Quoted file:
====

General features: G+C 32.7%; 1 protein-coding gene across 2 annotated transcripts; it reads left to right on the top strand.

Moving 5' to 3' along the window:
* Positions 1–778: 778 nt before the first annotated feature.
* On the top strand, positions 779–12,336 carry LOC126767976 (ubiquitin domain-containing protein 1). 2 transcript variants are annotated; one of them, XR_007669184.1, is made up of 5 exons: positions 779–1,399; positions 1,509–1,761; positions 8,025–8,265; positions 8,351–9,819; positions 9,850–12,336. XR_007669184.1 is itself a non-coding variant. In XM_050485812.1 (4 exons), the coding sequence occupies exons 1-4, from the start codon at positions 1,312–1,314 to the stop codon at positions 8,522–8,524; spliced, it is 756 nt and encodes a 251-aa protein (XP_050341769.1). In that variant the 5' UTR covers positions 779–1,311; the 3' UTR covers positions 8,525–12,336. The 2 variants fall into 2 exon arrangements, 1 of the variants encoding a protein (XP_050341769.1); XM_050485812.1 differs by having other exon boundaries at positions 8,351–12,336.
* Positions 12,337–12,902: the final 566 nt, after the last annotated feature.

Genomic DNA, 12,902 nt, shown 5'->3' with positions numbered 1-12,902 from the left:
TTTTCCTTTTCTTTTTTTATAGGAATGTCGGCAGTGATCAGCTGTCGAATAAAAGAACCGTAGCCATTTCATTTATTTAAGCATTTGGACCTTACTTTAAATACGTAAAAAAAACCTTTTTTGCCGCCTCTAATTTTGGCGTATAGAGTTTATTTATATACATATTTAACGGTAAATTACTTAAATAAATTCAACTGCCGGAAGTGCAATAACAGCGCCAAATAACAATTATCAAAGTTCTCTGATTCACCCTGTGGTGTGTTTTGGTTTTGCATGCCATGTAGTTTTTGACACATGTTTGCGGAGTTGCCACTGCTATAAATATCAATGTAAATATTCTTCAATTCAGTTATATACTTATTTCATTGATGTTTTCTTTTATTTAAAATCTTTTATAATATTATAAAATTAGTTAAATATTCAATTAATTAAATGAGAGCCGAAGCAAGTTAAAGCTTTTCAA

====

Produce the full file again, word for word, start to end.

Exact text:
General features: G+C 32.7%; 1 protein-coding gene across 2 annotated transcripts; it reads left to right on the top strand.

Moving 5' to 3' along the window:
* Positions 1–778: 778 nt before the first annotated feature.
* On the top strand, positions 779–12,336 carry LOC126767976 (ubiquitin domain-containing protein 1). 2 transcript variants are annotated; one of them, XR_007669184.1, is made up of 5 exons: positions 779–1,399; positions 1,509–1,761; positions 8,025–8,265; positions 8,351–9,819; positions 9,850–12,336. XR_007669184.1 is itself a non-coding variant. In XM_050485812.1 (4 exons), the coding sequence occupies exons 1-4, from the start codon at positions 1,312–1,314 to the stop codon at positions 8,522–8,524; spliced, it is 756 nt and encodes a 251-aa protein (XP_050341769.1). In that variant the 5' UTR covers positions 779–1,311; the 3' UTR covers positions 8,525–12,336. The 2 variants fall into 2 exon arrangements, 1 of the variants encoding a protein (XP_050341769.1); XM_050485812.1 differs by having other exon boundaries at positions 8,351–12,336.
* Positions 12,337–12,902: the final 566 nt, after the last annotated feature.

Genomic DNA, 12,902 nt, shown 5'->3' with positions numbered 1-12,902 from the left:
TTTTCCTTTTCTTTTTTTATAGGAATGTCGGCAGTGATCAGCTGTCGAATAAAAGAACCGTAGCCATTTCATTTATTTAAGCATTTGGACCTTACTTTAAATACGTAAAAAAAACCTTTTTTGCCGCCTCTAATTTTGGCGTATAGAGTTTATTTATATACATATTTAACGGTAAATTACTTAAATAAATTCAACTGCCGGAAGTGCAATAACAGCGCCAAATAACAATTATCAAAGTTCTCTGATTCACCCTGTGGTGTGTTTTGGTTTTGCATGCCATGTAGTTTTTGACACATGTTTGCGGAGTTGCCACTGCTATAAATATCAATGTAAATATTCTTCAATTCAGTTATATACTTATTTCATTGATGTTTTCTTTTATTTAAAATCTTTTATAATATTATAAAATTAGTTAAATATTCAATTAATTAAATGAGAGCCGAAGCAAGTTAAAGCTTTTCAA